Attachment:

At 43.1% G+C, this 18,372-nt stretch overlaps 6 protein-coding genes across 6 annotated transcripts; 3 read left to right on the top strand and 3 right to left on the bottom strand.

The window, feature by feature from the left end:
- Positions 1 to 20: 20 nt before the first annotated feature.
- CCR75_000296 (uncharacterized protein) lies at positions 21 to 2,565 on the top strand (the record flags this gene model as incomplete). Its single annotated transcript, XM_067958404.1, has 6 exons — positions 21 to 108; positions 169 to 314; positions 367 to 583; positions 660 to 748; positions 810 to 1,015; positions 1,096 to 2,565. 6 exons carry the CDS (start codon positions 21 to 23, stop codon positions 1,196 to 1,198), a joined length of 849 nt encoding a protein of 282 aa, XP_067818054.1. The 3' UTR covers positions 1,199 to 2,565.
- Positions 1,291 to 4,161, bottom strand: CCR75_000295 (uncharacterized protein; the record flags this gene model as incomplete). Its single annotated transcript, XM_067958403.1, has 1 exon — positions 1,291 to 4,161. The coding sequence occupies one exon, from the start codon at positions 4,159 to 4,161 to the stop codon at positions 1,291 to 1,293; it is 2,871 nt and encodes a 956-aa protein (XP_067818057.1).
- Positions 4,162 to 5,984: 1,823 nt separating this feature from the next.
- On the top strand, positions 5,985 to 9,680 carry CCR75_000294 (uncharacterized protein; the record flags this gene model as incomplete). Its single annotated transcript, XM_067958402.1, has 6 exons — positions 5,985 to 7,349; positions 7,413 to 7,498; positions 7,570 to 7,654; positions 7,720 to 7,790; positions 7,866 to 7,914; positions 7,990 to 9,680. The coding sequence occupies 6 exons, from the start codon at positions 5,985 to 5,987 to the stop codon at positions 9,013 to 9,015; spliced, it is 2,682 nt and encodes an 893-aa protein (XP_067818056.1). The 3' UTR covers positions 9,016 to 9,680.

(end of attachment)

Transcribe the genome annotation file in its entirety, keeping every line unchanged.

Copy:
At 43.1% G+C, this 18,372-nt stretch overlaps 6 protein-coding genes across 6 annotated transcripts; 3 read left to right on the top strand and 3 right to left on the bottom strand.

The window, feature by feature from the left end:
- Positions 1 to 20: 20 nt before the first annotated feature.
- CCR75_000296 (uncharacterized protein) lies at positions 21 to 2,565 on the top strand (the record flags this gene model as incomplete). Its single annotated transcript, XM_067958404.1, has 6 exons — positions 21 to 108; positions 169 to 314; positions 367 to 583; positions 660 to 748; positions 810 to 1,015; positions 1,096 to 2,565. 6 exons carry the CDS (start codon positions 21 to 23, stop codon positions 1,196 to 1,198), a joined length of 849 nt encoding a protein of 282 aa, XP_067818054.1. The 3' UTR covers positions 1,199 to 2,565.
- Positions 1,291 to 4,161, bottom strand: CCR75_000295 (uncharacterized protein; the record flags this gene model as incomplete). Its single annotated transcript, XM_067958403.1, has 1 exon — positions 1,291 to 4,161. The coding sequence occupies one exon, from the start codon at positions 4,159 to 4,161 to the stop codon at positions 1,291 to 1,293; it is 2,871 nt and encodes a 956-aa protein (XP_067818057.1).
- Positions 4,162 to 5,984: 1,823 nt separating this feature from the next.
- On the top strand, positions 5,985 to 9,680 carry CCR75_000294 (uncharacterized protein; the record flags this gene model as incomplete). Its single annotated transcript, XM_067958402.1, has 6 exons — positions 5,985 to 7,349; positions 7,413 to 7,498; positions 7,570 to 7,654; positions 7,720 to 7,790; positions 7,866 to 7,914; positions 7,990 to 9,680. The coding sequence occupies 6 exons, from the start codon at positions 5,985 to 5,987 to the stop codon at positions 9,013 to 9,015; spliced, it is 2,682 nt and encodes an 893-aa protein (XP_067818056.1). The 3' UTR covers positions 9,016 to 9,680.